Scott Moore is pictured on Friday, Sept. 25, 2020 outside the Robert J. Dole Federal Courthouse in Kansas City, Kan. Moore was the lead plaintiff in an ACLU lawsuit filed against former Kansas Secretary of State, Kris Kobach over the use of the Crosscheck program.
TOPEKA, Kansas — Scott Moore had never heard of the Interstate Voter Registration Crosscheck program before election officials in Kansas and Florida exposed his personal information, along with 944 other Kansas voters.
The now-defunct Crosscheck was designed to help county clerks clean up registration lists by looking for voters who had moved to neighboring states. But for Kris Kobach, who oversaw Kansas elections as secretary of state from 2011-2019, the outdated software was a tool for propping up his narrative about widespread voter fraud.
Kobach convinced 28 other states to swap voter records through unsecured emails. When the program matched names and birth dates, officials exchanged and manually compared partial Social Security numbers. The program produced false positives more than 99% of the time.
Moore, who served as plaintiff in an American Civil Liberties Union lawsuit that took down Crosscheck, said there are probably thousands of people who share his one-syllable first and last names.
“Boom,” he said. “Must be the same Scott Moore in Florida who is voting down there.”
Kobach, President Donald Trump, various state political leaders, and race-baiting think tanks like the Heritage Foundation use the myth of voter fraud to justify laws and tactics that make it more difficult to vote. Research and court records show voter fraud is extraordinarily rare, but Kobach and Trump have influenced public opinion by frequently repeating debunked claims.
In Minnesota last week, a group called Project Veritas, which has an embarrassing history of miscues, sought to portray the August primary as rife with voter fraud, especially in heavily Somali-American districts of Minneapolis. A key witness to the alleged fraud has already recanted on one of the most significant accusations.
Still, the president appears prepared to use accusations of voter fraud to challenge an unfavorable result in November. In the pandemic-influenced 2020 election cycle, the talking points have shifted to fears that an unprecedented volume of mail-in ballots will lead to rampant fraud.
“They’re being sold,” Trump claimed during last week’s debate. “They’re being dumped in rivers. This is a horrible thing for our country.”
Advocates for voting rights say there is no evidence to warrant restrictions on voting by mail or intensive purging of voter registration lists.
Kobach alleged rampant voter fraud by non-citizens made it necessary to require voters to produce photo identification and for untrained workers to verify signatures before counting absentee ballots. As he prepared for a trial over his requirement that new voters produce a birth certificate when they register, his office aggressively used Crosscheck to search for evidence to support his claims.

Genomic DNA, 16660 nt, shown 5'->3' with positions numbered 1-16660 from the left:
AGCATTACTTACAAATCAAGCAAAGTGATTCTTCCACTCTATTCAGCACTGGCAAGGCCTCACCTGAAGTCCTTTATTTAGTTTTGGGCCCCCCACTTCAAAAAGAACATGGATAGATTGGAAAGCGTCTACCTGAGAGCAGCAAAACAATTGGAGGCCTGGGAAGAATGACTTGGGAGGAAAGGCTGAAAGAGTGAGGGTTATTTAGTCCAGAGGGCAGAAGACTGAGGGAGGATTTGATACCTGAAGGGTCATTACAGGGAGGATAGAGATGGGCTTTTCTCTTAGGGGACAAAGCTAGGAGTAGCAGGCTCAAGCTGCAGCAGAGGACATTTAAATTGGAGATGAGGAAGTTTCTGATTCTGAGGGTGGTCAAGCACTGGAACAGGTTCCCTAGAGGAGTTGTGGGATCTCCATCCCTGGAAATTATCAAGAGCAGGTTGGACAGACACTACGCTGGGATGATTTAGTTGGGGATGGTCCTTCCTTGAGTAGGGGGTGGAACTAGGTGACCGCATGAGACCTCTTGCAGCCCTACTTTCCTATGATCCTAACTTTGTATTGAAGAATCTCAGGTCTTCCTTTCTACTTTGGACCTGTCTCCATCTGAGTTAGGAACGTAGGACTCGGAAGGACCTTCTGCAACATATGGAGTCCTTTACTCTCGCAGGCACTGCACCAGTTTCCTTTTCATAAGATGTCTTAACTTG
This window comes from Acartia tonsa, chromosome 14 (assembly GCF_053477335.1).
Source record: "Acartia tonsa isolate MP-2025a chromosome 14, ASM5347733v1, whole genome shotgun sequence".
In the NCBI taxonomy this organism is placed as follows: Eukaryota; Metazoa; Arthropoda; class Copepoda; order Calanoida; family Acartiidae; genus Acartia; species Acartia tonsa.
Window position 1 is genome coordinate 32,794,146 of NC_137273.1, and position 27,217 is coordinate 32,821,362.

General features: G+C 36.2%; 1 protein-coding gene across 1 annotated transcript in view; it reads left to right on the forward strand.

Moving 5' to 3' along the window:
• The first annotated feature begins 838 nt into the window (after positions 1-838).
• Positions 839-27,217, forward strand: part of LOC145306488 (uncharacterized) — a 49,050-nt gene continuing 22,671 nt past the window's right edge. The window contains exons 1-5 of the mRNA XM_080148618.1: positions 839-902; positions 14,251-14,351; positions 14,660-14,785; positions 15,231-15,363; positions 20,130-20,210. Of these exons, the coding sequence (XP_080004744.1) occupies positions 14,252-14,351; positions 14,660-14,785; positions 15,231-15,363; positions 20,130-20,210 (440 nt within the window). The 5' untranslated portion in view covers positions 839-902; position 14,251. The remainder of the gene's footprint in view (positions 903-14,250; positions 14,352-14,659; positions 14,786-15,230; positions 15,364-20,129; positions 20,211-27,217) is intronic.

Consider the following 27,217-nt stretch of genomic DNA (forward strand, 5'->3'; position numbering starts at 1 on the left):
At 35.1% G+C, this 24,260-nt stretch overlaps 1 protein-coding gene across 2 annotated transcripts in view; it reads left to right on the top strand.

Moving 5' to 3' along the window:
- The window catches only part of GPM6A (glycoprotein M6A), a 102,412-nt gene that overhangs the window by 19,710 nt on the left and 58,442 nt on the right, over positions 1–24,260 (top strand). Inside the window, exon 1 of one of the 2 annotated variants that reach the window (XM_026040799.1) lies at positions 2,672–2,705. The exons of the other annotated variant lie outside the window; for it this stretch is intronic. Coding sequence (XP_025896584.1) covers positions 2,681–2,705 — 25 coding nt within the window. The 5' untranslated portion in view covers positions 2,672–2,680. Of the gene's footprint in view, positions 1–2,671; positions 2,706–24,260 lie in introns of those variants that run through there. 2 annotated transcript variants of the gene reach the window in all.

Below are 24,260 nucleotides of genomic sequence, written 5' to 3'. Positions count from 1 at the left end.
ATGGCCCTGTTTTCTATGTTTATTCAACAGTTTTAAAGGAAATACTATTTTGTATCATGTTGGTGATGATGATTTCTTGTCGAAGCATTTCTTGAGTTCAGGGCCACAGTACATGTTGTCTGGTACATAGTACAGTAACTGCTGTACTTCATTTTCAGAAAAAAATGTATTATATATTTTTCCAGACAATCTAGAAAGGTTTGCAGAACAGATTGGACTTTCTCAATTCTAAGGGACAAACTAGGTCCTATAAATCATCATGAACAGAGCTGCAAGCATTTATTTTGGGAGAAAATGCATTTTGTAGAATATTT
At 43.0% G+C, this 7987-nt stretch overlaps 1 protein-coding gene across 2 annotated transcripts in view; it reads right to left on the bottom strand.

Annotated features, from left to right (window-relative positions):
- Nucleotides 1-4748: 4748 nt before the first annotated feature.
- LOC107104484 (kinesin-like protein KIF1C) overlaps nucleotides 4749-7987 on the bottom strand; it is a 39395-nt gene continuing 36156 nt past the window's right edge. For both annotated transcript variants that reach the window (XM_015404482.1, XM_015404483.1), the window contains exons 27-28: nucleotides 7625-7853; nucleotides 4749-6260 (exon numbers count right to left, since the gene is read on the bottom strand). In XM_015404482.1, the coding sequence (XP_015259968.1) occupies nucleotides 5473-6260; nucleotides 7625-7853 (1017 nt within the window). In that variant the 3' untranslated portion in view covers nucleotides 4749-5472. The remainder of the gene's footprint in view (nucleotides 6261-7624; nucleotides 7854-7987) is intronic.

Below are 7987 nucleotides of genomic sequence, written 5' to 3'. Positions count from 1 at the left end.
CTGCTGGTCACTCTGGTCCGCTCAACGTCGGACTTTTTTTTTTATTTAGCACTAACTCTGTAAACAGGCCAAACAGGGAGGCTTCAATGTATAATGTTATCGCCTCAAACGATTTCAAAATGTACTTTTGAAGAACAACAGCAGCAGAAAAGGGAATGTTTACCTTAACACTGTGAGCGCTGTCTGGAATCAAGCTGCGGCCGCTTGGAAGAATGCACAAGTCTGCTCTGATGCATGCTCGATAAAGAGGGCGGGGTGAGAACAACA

In 2017, Anita Parsa, an election security activist from Mission Hills, Kansas, obtained documents showing Kansas and Florida officials comparing voter files flagged by Crosscheck. In the process, the officials inadvertently made the voters’ personal information, including partial social security numbers, public.
Parsa noticed Moore’s address on the list of impacted voters because he lived just two blocks away from her. She called her neighbor to let him know he had become collateral damage in Kobach’s crusade.
Moore didn’t know about Crosscheck, but he knew Kobach. Moore’s father, Dennis, represented the Kansas City, Kansas, metro area in Congress from 1999 until 2011 and enjoyed his largest margin of victory over Kobach in 2004.
As Scott Moore looked into Kobach’s use of Crosscheck, he grew increasingly angry — angry enough to sue his father’s old nemesis.
“What they really were trying to find,” Moore said, “was a lot of people crossing the border illegally coming all the way to Kansas, where it was such a huge issue — I’m being facetious, of course — and then trying to vote here for Hillary Clinton.”
Michigan Secretary of State Jocelyn Benson in May sent absentee ballot applications to the state’s 7.7 million registered voters, using federal coronavirus funding.
The effort prompted a presidential tweet. Trump called the Democrat a “rogue,” threatened to withhold funding from the state, and claimed the mailings would lead to voter fraud.
Benson responded: “Hi again. Still wrong. Every Michigan registered voter has a right to vote by mail.”
Hi again. Still wrong. Every Michigan registered voter has a right to vote by mail. I have the authority & responsibility to make sure that they know how to exercise this right – just like my GOP colleagues are doing in GA, IA, NE and WV. Also, again, my name is Jocelyn Benson. https://t.co/deZJwbMlT0
— Jocelyn Benson (@JocelynBenson) May 20, 2020
Benson’s office reported record voter turnout in the August primary. More than 2.5 million Michigan residents voted. Two-thirds used absentee ballots, an option Benson promoted as a safer alternative to voting in person during the COVID-19 pandemic.
Sean Morales-Doyle, deputy director of the Brennan Center for Justice’s Voting Rights and Elections program, said heightened concerns about voter fraud intertwined with the COVID-19 pandemic have an obvious objective.
“This false rhetoric is used as a catchall reason for opposing any policy that makes it easier for people to vote and supporting policies that make it harder for people to vote, and I think it’s fairly transparent,” Morales-Doyle said.
The Brennan Center in recent years has worked to correct myths about voter fraud. For example, the Heritage Foundation claims its database includes 1,100 instances of voter fraud nationwide over a 30-year period. An analysis by the Brennan Center found the database actually shows just 10 cases of in-person voter impersonation and 41 cases of non-citizens voting. More than 3 billion votes were cast in federal elections during the same timespan.